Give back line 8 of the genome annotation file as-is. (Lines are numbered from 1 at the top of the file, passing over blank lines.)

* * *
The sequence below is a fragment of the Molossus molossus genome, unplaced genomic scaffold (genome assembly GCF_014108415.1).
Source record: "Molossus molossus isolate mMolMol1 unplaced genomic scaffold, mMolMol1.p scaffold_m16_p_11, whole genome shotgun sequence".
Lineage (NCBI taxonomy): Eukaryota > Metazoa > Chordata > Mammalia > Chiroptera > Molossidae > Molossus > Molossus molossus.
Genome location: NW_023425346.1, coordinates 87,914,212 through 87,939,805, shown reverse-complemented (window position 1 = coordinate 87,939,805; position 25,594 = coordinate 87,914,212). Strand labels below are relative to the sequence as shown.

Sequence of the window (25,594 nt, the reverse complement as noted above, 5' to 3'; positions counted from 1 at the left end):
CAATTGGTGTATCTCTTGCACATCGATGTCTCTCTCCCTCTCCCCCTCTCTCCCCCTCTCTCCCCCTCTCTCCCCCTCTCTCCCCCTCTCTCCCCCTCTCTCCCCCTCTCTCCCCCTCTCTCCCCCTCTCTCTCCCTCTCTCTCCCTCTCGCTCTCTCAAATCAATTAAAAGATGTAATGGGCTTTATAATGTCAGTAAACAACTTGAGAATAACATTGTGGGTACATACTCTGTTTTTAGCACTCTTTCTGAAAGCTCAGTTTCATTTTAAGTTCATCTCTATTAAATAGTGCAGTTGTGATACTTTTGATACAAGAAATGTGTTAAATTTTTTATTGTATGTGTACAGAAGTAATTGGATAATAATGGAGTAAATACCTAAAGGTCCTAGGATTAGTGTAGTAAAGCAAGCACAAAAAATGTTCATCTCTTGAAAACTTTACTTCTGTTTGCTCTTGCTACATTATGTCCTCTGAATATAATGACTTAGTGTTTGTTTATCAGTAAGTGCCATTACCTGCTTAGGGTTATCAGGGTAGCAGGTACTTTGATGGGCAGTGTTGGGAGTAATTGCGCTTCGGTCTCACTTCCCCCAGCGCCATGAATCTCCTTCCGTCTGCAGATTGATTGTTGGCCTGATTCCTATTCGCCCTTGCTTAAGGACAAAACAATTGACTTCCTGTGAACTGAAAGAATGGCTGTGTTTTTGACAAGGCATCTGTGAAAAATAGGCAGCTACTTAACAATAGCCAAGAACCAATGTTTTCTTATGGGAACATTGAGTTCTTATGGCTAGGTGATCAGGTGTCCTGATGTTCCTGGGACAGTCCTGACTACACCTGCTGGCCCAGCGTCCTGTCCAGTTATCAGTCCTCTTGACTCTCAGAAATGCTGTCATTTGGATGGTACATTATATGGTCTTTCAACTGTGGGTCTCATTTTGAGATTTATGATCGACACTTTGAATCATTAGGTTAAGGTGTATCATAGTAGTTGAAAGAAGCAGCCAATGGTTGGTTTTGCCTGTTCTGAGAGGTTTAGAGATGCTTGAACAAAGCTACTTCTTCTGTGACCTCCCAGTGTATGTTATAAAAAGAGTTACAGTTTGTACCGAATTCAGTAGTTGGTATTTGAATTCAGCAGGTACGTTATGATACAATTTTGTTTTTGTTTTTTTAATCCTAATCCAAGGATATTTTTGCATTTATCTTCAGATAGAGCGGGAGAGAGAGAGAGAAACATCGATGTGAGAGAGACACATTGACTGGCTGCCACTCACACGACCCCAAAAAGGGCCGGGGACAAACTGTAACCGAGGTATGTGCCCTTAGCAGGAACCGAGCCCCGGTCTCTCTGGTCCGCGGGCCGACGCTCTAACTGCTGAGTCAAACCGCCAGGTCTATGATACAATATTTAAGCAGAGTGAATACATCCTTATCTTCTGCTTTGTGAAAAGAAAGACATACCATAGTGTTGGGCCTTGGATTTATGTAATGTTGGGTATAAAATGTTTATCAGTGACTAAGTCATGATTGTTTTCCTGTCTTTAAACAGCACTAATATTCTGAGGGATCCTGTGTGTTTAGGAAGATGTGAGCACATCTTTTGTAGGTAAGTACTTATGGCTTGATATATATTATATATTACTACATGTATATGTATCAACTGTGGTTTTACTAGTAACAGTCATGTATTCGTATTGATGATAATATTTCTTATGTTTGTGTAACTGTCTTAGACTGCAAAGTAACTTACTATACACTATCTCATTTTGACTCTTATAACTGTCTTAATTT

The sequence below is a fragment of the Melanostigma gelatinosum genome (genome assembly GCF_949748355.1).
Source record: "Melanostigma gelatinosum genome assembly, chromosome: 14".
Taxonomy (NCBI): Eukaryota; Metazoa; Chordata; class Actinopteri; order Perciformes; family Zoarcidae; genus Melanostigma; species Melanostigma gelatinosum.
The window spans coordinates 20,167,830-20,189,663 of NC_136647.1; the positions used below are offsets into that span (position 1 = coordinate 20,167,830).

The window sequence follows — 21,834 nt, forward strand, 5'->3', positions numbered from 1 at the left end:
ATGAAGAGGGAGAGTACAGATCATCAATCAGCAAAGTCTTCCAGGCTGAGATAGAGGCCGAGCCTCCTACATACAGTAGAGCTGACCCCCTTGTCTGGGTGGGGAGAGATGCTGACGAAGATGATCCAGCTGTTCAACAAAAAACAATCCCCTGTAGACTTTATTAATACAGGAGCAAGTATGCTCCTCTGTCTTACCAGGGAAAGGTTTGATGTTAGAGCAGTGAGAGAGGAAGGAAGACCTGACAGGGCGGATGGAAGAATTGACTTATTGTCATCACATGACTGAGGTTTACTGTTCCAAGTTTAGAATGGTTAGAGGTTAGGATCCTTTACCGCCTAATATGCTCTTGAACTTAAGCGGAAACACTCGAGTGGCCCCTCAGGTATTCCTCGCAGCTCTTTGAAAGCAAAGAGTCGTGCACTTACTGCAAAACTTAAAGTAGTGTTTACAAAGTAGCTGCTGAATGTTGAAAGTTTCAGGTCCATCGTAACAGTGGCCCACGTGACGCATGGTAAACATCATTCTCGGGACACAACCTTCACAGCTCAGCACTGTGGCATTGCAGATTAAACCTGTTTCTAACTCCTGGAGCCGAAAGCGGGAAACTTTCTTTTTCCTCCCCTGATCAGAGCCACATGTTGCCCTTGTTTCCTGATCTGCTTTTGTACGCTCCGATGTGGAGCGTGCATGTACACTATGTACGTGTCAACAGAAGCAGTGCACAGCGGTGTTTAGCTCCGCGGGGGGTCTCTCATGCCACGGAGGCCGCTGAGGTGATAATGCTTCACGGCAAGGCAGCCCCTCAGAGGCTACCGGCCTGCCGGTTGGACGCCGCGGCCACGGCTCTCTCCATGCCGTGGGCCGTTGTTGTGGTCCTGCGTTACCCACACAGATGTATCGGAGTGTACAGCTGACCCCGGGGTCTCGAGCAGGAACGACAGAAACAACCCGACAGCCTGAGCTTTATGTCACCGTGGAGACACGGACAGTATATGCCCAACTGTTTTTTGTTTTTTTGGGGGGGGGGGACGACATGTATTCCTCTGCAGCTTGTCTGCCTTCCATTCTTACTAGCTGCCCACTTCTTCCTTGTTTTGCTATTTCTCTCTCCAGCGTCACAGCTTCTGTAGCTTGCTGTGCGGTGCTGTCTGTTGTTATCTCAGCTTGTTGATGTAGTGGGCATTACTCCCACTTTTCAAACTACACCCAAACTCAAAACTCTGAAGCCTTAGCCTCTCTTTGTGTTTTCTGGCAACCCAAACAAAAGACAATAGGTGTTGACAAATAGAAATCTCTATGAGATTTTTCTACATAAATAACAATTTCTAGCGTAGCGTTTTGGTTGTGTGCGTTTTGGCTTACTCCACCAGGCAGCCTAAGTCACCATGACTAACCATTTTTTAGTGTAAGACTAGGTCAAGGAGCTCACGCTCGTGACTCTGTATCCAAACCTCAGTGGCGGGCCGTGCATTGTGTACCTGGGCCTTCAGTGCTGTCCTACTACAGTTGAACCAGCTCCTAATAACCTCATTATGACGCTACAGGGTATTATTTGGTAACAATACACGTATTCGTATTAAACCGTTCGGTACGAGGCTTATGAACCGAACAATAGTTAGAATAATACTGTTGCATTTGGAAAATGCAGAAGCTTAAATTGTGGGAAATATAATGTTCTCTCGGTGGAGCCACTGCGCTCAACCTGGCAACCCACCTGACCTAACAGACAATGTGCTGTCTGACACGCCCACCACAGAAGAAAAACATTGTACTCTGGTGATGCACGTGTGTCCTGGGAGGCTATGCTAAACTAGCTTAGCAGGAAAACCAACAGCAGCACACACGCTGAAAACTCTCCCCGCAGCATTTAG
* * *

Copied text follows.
Source record: "Melanostigma gelatinosum genome assembly, chromosome: 14".